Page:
Another way of looking at ultrafilters on a power set ℘(X) is as follows: for a given ultrafilter U define a function m on ℘(X) by setting m(A) = 1 if A is an element of U and m(A) = 0 otherwise. Such a function is called a 2-valued morphism. Then m is finitely additive, and hence a content on ℘(X), and every property of elements of X is either true almost everywhere or false almost everywhere. However, m is usually not countably additive, and hence does not define a measure in the usual sense.

For a filter F that is not an ultrafilter, one would say m(A) = 1 if A ∈ F and m(A) = 0 if X \ A ∈ F, leaving m undefined elsewhere.[citation needed][clarification needed]

Types and existence of ultrafilters[edit]

There are two very different types of ultrafilter: principal and free. A principal (or fixed, or trivial) ultrafilter is a filter containing a least element. Consequently, principal ultrafilters are of the form Fa = {x | ax} for some (but not all) elements a of the given poset. In this case a is called the principal element of the ultrafilter. Any ultrafilter that is not principal is called a free (or non-principal) ultrafilter.

For ultrafilters on a powerset ℘(S), a principal ultrafilter consists of all subsets of S that contain a given element s of S. Each ultrafilter on ℘(S) that is also a principal filter is of this form.[1]:187 Therefore, an ultrafilter U on ℘(S) is principal if and only if it contains a finite set.[note 3] If S is infinite, an ultrafilter U on ℘(S) is hence non-principal if and only if it contains the Fréchet filter of cofinite subsets of S.[note 4][citation needed] If S is finite, each ultrafilter is principal.[1]:187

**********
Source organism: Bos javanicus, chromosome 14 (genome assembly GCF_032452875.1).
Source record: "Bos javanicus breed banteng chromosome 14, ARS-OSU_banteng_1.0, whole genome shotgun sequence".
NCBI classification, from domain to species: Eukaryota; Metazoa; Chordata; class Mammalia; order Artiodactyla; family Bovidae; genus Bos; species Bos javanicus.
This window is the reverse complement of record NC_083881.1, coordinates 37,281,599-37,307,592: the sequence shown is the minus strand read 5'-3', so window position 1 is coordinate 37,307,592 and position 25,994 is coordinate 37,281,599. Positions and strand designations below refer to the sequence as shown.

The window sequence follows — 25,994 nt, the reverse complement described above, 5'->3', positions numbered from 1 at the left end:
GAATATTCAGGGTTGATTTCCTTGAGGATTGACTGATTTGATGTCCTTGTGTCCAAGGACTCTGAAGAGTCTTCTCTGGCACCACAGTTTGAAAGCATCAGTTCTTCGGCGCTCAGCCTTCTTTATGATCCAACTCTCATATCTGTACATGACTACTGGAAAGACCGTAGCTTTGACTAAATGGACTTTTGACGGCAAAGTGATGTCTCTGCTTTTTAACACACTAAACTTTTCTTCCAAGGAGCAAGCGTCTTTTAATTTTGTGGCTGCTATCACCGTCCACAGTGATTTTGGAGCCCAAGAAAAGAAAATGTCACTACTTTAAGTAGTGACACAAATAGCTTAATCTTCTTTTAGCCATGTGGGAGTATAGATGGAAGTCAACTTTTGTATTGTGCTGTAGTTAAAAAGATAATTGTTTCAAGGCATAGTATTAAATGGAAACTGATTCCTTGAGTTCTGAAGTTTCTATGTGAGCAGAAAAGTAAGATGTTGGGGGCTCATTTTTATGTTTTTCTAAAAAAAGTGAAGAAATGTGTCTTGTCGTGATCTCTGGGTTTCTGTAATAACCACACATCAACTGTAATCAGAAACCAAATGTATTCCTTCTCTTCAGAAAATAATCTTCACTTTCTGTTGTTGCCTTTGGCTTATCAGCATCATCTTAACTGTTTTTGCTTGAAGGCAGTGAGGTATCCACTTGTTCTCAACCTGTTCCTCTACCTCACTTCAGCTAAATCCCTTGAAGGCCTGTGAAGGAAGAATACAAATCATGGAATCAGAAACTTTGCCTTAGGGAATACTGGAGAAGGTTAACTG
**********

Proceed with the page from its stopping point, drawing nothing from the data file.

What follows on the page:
One can show that every filter on a Boolean algebra (or more generally, any subset with the finite intersection property) is contained in an ultrafilter (see Ultrafilter lemma) and that free ultrafilters therefore exist, but the proofs involve the axiom of choice (AC) in the form of Zorn's lemma. On the other hand, the statement that every filter is contained in an ultrafilter does not imply AC. Indeed, it is equivalent to the Boolean prime ideal theorem (BPIT), a well-known intermediate point between the axioms of Zermelo–Fraenkel set theory (ZF) and the ZF theory augmented by the axiom of choice (ZFC). In general, proofs involving the axiom of choice do not produce explicit examples of free ultrafilters, though it is possible to find explicit examples in some models of ZFC; for example, Gödel showed that this can be done in the constructible universe where one can write down an explicit global choice function. In ZF without the axiom of choice, it is possible that every ultrafilter is principal.[3]